I’m a firm believer in constantly learning and that there is always something new to discover. In 2021, I attended one writing course and a number of seminars. These are the two that were the most helpful.
This four-week course offered by Litreactor was led by the immensely talented Gwendolyn Kiste (The Rust Maidens, And Her Smile Will Untether the Universe). Kiste had us look at the old monster tropes of horror and find fresh ways to approach them. During the span of the class, we tackled vampires, zombies, ghosts, and fairy tales. The classwork was intense and left me with four pieces of flash fiction and two short stories. They were still a bit rough, but most just needed a bit of polishing to complete. Three of the flash pieces are already making their rounds trying to find a home, and one of the short stories is about ready to go out. But these numbers don’t tell the whole story. Most importantly: these stories were better than they had any right to be for the speed and haste they were written in. But Kiste’s guidance and the support of my classmates pushed me to my best.
What a Powerful Sentence Looks Like
This masterclass seminar was given by 2021 Giller Prize winner Omar El Akkad (What Strange Paradise) during the Toronto International Festival of Authors. Although it was only a few hours in length, I took pages of notes. Using of examples from various sources, El Akkad demonstrated creating immediacy, emotion, and impact through language.
As always, reading goes hand in hand with writing. My consumption of books still isn’t up to pre-Covid levels yet, but I managed 51 novels, novellas, and story collections throughout the year. Here’s a partial glimpse from Goodreads’ Book Challenge display.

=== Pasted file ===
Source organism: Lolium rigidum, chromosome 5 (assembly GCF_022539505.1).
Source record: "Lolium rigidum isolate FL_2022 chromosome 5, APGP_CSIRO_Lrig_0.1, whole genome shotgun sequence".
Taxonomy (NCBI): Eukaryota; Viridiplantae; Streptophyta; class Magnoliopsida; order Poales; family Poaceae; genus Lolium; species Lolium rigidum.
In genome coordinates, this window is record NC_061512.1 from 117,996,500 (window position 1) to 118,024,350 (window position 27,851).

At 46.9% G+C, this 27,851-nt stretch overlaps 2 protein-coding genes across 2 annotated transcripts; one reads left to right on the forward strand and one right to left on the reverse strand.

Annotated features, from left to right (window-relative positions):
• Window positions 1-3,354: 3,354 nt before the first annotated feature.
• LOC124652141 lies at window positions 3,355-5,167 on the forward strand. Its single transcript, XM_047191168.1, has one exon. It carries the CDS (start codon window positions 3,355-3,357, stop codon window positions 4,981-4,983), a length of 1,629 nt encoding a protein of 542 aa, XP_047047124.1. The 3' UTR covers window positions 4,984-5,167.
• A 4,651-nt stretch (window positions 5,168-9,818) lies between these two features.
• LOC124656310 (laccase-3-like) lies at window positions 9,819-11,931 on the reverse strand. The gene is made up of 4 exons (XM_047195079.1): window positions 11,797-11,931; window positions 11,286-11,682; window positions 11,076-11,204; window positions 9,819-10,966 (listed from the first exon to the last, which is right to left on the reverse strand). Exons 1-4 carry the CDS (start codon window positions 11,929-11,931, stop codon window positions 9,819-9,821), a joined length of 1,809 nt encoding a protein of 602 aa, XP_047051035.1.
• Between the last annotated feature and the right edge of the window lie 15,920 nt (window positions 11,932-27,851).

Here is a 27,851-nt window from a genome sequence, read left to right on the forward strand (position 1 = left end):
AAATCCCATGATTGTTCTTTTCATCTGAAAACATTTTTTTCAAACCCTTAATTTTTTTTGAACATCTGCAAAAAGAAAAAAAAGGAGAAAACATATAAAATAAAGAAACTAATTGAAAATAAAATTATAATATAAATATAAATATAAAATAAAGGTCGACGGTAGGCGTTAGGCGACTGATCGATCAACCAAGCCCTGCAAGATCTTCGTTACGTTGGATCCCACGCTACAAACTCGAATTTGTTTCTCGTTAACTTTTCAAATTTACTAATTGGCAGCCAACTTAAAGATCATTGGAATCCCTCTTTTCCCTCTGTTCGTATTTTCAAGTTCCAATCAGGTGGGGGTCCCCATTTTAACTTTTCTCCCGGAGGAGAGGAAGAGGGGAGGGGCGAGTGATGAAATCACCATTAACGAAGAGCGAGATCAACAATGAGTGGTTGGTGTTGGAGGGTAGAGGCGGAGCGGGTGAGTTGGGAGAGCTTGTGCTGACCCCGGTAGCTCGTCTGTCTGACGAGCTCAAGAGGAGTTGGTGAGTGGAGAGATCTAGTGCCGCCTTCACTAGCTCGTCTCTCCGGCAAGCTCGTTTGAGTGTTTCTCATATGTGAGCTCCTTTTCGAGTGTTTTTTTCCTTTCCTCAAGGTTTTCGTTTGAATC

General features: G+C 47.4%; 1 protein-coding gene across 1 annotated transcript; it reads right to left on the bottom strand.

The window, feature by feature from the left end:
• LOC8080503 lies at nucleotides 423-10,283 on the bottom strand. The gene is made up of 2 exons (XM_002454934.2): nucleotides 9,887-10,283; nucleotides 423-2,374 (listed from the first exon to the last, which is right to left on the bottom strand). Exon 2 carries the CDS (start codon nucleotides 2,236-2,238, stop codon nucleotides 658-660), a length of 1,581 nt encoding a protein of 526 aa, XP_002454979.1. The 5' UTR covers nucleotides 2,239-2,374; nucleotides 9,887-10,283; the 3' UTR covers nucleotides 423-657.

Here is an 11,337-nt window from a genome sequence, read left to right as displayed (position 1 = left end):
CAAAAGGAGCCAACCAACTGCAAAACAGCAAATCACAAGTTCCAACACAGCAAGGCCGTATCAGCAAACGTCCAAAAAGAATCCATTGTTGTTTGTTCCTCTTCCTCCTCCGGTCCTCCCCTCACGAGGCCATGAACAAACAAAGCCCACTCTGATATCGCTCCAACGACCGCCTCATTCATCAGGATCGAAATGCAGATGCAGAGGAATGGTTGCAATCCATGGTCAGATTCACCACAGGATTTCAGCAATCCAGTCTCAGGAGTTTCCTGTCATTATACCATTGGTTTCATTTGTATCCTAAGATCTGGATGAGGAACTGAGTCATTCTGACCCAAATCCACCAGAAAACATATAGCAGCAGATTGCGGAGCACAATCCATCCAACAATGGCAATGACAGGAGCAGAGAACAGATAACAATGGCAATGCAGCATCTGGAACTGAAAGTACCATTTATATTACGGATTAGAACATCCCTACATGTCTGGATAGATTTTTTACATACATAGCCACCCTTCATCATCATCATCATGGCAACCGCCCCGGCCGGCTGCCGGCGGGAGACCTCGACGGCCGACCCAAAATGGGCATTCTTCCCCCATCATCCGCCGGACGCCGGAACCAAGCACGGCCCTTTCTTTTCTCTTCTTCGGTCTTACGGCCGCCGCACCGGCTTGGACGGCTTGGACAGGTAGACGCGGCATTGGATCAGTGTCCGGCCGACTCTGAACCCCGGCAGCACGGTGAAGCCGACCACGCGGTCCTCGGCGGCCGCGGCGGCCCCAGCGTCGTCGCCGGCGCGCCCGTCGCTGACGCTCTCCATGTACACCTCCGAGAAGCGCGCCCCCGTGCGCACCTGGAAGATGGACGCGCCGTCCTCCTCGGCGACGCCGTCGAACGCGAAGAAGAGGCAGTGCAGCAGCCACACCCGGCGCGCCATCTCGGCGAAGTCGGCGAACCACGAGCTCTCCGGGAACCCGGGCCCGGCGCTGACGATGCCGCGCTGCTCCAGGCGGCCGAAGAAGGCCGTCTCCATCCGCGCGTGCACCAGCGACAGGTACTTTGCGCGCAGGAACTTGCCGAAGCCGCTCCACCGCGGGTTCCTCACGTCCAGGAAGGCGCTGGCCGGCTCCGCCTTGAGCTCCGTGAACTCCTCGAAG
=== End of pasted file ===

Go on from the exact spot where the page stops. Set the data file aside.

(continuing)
I will be putting out my annual favorite books of the year list very shortly.
Other Writerish Things
In September, I took an executive role in the Horror Writers Association Ontario Chapter. Officially I am the Events Coordinator for the GTA area, working with a team of six to renew the ties of the group and draw our local horror writers community back together after the old Executive resigned and the chapter fell into disuse.
I also attended both StokerCon and the Toronto International Festival of Authors. Both were done virtually, but they gave me the opportunity to connect with other writers and to attend many talks, panels, and seminars.
What’s Next (2022)
I have lots that I hope to do this year. I’ve set the goal of completing eight short stories, and four flash stories. The most pressing piece on the agenda is the fairy tale retelling written in Gwendolyn Kiste’s class which was nearly complete at the closing of 2021.
I also intend to start a major rewrite of the novel I drafted in 2020. I began this process in 2021, but it fell by the wayside as I focused on my shorter works and also grew frustrated by the work’s shortcomings. I don’t intend to complete the rewrite this year, but I’ll be happy if in twelve months from now the task is half done.
Once again, I’ve set the aspirational goal of 60 books to read this year. This is just something to shoot for, not something I expect to reach. I find this a better approach than picking a goal that I easily achieve.
Covid pandemic allowing, I hope to attend a few in-person events and even organize some as part of my role in the HWA Ontario chapter. It has been far too long since I had the chance to meet readers face to face. But even if things stay shut down, I will be attending as many virtual events as I can, including this year’s StokerCon.
I’m sure other things will come up along the way, so stay tuned.